A to-do list for Nick Hurd, Part 1

By 17 May 2010

Over the next week, we will be posting a series of blogs aimed at the new British charities minister, Nick Hurd. Having been shadow minister for the past 18 months while in opposition, Nick Hurd was confirmed in his post by the new government at the end of last week.

The past government was generous to charities, and indications are that the new government is equally well-disposed, though the dreadful fiscal environment might undermine this a little. The previous government also took an important step in helping the charity sector by creating the Office of the Third Sector (OTS), which sat within the Cabinet Office at the heart of Whitehall. But NPC would have liked the OTS to challenge the sector a bit more—to help charities improve what they do, rather than simply helping them to do more of what they already do. Whether the OTS is retained, re-positioned, or abolished, we would like the new government to spend time challenging, and also helping the sector do more in terms of building evidence for its work.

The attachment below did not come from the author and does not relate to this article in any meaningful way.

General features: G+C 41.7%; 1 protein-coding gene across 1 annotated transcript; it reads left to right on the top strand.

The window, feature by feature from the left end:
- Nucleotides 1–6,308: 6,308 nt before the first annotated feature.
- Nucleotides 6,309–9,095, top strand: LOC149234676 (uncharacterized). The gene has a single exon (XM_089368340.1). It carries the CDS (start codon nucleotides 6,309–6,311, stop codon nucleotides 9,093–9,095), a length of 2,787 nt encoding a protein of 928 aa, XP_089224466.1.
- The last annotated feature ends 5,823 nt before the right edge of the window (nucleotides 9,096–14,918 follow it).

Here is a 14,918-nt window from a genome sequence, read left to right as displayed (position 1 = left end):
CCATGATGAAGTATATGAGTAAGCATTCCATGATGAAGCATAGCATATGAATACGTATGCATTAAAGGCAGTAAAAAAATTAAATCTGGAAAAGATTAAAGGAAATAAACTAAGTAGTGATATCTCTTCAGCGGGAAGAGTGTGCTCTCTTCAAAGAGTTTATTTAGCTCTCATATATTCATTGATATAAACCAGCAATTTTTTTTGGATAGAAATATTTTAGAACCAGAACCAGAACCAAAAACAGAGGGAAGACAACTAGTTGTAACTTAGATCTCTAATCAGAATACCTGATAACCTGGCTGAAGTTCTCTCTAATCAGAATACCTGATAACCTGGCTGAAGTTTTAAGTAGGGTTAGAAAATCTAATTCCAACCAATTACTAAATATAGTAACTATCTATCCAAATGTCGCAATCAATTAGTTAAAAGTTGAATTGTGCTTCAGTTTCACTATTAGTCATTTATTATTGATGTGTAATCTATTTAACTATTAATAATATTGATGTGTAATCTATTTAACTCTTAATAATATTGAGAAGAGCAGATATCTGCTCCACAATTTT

Collectively, these blog posts will form a short memo on some things the minister might do to help the sector deliver and demonstrate greater social impact. It builds and draws on our Social Impact Manifesto published earlier this year.

Posts will cover the following topics:

1. Measurement frameworks to help charities and funders compare results.
2. An Impact Fund to stimulate the collection of more evidence of charities’ impact.
3. A Charities Data Act to encourage the publication and sharing of valuable information.
4. Scaling up successful charitable solutions to entrenched social problems.

Each will include concrete steps for the government to help the charitable sector. Most will also make demands on charities and of government. None will cost any significant sum of money and some could save the taxpayer considerable amounts.

We hope this series of posts will provide stimulating food for thought for Nick Hurd and for anyone interested in helping charities achieve more.

A future post will also look at steps to boost philanthropy.